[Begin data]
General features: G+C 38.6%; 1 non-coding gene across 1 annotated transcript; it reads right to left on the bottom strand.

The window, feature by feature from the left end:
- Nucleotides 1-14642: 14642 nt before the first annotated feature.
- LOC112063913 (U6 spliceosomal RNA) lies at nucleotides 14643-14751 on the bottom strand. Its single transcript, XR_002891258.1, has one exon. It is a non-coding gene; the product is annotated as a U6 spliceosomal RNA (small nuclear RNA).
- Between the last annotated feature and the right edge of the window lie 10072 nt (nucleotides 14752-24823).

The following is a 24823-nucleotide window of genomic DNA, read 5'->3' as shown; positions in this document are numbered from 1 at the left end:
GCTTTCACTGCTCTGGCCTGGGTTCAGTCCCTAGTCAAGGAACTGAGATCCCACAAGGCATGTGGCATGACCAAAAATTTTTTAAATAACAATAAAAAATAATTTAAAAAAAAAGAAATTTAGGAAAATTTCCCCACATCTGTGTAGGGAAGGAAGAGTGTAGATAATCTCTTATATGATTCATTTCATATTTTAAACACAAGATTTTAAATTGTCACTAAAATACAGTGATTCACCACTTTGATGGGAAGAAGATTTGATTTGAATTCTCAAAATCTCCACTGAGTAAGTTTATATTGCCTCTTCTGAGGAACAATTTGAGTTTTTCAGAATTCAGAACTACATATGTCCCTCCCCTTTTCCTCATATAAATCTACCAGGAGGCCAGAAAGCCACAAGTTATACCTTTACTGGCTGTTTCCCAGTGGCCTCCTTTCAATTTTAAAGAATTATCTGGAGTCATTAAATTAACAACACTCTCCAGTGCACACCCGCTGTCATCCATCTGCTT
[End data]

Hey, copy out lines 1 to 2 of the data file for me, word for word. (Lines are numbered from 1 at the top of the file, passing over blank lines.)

General features: G+C 38.6%; 1 non-coding gene across 1 annotated transcript; it reads right to left on the bottom strand.

The window, feature by feature from the left end: